Sound Matters

Sound Matters

By Bang & Olufsen

Bang & Olufsen presents Sound Matters: a series of podcasts looking at – and listening to – all the sounds of the world around us. Forthcoming instalments will investigate all kinds of sounds that happen in our noisy cosmos, how we listen to them, the stories we tell about them, and all the ideas, inventions, discoveries, possibilities and ideas that live in the realm of the audible. Written and produced by Tim Hinman and supported by Bang & Olufsen.

Episodes

29 – The Sounds Inside Your Brain

“Making sense of sound is a biological triumph,” says Nina Kraus, professor at Northwestern University and a specialist in the biology of auditory learning. “What’s auditory learning?” you may well ask Nina. Well, you could boil it down to a simple question: how is it that we humans are able to make sense of sound and all the noise? This episode of Bang & Olufsen’s Sound Matters podcast goes for a deep sonic dive into evolution, music, language and the whirlpool of noise we are immersed in every moment of our days – all to find out just how we manage to separate signal from noise.
10/05/2023m 45s

28 – Sound Of The River

This is the story of a river. Not just any river, but a very special river. One that has been given the same legal status as a living, breathing human being. In this episode of Bang & Olufsen’s Sound Matters podcast we meet the documentary film and audio maker, Rikke Hout, and travel down the Whanganui River in New Zealand. The Whanganui is one of the longest rivers in the country, and in 2017 was given the same legal identity as a person due to its importance to the region’s indigenous Māori people. Sit back, immerse yourself in sound, and float downstream into nature come alive.
09/04/2020m 18s

27 – Bad Vibrations

Music. Oh, beautiful, uplifting, inspiring music. We all love music. Thing is, we all love different types of music, and generally can’t bear to listen to the music we don’t like. But can certain types of music be so bad that they can actually harm you? In this episode we take a deep dive into a world of often conflicting, sometimes highly unconventional ideas around so-called pathological music and meet Dr James Kennaway of Roehampton University, an expert in awful, nasty and sometimes painful music. (Have no fear, dear listener, none of what the podcast contains will hurt. It’s actually quite fun, we promise.)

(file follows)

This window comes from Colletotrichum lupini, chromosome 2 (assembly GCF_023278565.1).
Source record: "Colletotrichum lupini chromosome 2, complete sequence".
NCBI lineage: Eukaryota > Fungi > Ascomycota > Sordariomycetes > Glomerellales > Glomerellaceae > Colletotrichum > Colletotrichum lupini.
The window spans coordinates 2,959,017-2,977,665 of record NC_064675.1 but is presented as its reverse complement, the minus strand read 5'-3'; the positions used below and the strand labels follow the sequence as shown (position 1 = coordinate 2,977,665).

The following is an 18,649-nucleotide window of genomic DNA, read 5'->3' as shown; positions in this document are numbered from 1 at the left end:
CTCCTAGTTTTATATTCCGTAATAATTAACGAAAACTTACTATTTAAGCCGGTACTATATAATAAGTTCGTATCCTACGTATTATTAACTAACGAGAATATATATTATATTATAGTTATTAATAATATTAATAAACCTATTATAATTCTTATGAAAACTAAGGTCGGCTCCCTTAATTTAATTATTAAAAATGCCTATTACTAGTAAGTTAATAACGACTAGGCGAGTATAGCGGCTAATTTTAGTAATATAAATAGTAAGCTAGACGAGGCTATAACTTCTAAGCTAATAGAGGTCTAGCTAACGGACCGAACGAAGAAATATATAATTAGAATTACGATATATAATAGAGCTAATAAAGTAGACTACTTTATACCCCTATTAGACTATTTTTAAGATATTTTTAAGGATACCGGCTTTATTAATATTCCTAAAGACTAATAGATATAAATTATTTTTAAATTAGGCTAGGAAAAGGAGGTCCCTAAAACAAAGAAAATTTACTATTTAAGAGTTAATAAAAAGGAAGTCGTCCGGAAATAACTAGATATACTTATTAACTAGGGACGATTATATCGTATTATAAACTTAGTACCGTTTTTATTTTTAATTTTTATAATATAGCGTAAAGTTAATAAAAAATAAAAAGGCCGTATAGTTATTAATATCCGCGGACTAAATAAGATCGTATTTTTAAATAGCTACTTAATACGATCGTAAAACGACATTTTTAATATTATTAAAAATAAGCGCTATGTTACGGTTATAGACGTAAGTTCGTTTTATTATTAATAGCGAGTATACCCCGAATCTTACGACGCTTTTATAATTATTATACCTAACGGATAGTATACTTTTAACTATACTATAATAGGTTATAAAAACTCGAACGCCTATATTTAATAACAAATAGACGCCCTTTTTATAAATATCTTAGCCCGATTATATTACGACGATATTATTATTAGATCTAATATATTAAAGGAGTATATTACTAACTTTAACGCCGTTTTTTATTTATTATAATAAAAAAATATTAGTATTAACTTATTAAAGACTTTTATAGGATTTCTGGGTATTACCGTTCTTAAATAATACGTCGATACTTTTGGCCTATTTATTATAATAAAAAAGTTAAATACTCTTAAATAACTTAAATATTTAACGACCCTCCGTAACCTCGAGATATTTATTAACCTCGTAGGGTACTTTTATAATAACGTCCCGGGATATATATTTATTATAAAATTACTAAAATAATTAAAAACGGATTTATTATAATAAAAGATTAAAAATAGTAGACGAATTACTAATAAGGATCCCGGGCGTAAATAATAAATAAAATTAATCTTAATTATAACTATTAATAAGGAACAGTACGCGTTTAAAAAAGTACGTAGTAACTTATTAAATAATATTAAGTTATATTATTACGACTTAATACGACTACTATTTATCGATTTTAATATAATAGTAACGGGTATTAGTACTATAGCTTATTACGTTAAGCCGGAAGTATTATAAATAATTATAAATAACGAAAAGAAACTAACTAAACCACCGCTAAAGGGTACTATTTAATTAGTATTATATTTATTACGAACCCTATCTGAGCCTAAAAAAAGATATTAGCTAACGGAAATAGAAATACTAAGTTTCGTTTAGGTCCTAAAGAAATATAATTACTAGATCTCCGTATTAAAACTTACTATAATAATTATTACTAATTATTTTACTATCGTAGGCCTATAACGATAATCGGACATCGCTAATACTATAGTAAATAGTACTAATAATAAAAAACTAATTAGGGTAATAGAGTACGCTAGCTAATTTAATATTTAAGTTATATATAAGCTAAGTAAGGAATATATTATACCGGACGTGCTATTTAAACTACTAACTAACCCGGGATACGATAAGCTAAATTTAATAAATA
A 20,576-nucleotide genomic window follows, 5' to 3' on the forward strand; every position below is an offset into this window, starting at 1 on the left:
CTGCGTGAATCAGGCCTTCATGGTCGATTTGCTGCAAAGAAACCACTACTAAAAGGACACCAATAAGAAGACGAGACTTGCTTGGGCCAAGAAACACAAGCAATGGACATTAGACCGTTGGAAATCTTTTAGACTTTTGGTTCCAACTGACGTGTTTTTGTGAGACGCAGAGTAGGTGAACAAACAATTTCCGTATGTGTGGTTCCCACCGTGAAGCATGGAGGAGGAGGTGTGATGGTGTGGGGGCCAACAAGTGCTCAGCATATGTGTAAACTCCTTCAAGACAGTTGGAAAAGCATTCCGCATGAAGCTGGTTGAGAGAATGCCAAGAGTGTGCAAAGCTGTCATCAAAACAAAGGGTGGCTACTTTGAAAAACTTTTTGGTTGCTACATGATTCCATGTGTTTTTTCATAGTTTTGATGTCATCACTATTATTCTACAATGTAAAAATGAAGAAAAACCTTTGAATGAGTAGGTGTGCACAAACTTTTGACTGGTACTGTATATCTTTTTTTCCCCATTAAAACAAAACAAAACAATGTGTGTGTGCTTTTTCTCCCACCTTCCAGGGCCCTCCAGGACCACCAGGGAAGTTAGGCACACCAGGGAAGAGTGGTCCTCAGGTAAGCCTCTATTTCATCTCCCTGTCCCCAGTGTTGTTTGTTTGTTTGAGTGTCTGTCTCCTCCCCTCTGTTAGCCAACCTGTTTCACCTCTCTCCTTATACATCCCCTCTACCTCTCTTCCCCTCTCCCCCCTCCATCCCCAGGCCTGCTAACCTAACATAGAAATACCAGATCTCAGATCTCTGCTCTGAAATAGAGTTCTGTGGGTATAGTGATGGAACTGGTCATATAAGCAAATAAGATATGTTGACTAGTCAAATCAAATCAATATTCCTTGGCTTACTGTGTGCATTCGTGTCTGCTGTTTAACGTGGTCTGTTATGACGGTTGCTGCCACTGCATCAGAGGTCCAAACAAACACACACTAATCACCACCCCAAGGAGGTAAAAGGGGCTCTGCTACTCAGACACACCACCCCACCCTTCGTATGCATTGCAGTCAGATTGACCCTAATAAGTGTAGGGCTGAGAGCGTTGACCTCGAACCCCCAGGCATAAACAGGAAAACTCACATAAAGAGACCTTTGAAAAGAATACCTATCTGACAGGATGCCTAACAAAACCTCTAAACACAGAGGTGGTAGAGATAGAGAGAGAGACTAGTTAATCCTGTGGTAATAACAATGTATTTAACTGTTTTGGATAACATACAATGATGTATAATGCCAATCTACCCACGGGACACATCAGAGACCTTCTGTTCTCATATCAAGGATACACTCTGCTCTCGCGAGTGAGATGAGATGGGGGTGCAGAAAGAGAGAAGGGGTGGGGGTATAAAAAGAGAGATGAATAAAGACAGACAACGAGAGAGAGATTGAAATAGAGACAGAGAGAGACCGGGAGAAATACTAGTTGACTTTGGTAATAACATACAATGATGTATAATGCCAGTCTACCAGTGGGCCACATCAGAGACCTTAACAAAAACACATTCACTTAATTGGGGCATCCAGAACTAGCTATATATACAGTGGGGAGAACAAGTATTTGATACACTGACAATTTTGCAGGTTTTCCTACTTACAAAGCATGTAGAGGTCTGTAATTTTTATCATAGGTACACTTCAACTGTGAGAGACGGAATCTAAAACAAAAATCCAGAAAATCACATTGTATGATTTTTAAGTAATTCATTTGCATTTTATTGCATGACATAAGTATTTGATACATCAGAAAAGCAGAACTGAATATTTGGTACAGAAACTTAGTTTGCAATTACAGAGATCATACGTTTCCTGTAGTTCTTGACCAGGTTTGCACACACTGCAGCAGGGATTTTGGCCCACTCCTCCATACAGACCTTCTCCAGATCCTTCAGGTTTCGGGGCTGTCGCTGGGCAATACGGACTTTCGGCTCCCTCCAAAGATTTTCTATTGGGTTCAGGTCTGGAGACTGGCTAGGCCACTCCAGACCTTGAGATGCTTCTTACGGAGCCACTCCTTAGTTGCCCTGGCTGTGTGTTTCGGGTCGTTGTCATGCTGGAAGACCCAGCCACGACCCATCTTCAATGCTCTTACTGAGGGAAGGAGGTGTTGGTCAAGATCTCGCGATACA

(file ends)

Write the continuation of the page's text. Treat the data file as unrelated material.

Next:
19/12/1925m 57s

26 – Audio Forensics

True crime podcasts are almost a cliche nowadays. But in terms of niches, there’s still some cache in the sound of true crime, or more specifically in the field of forensic audio analysis. What’s forensic audio analysis, you may ask? It’s “the scientific way of analysing audio recordings that may be needed in a courtroom or in some kind of official inquiry,” explains Professor Rob Maher of Montana State University, an expert in the field. Put your headphones on and deep dive into the clicks, pops and other assorted suspicious sounds in this episode of Bang & Olufsen’s Sound Matters podcast, and do some “critical listening” yourself.
19/12/1922m 1s

25 – A Novel Sound

“It’s a description of the next record that I will never make,” so relates UK based composer, DJ and artist Matthew Herbert, telling us about his new book, The Music – now Herbert can add writer to his CV of creative activities. But, true to his eclectic back catalogue of work, his new work is not just any novel – it’s a novel of sounds: “It’s supposed to exist in other people’s heads… I like the idea of personal interpretation,” continues Herbert, whose work has crossed genres from electronic dance music to the avant garde, recording music as Dr Rockit, Radio Boy, Transformer, Wishmountain and other monikers. Now, if there’s one thing our intrepid host of all things audible (and beyond) Tim Hinman loves, it’s personal interpretation. For this edition of Bang & Olufsen’s Sound Matters podcast, we present a version of this novel in sound, with the assistance of tonmeister Mads Lundegaard and Herbert himself.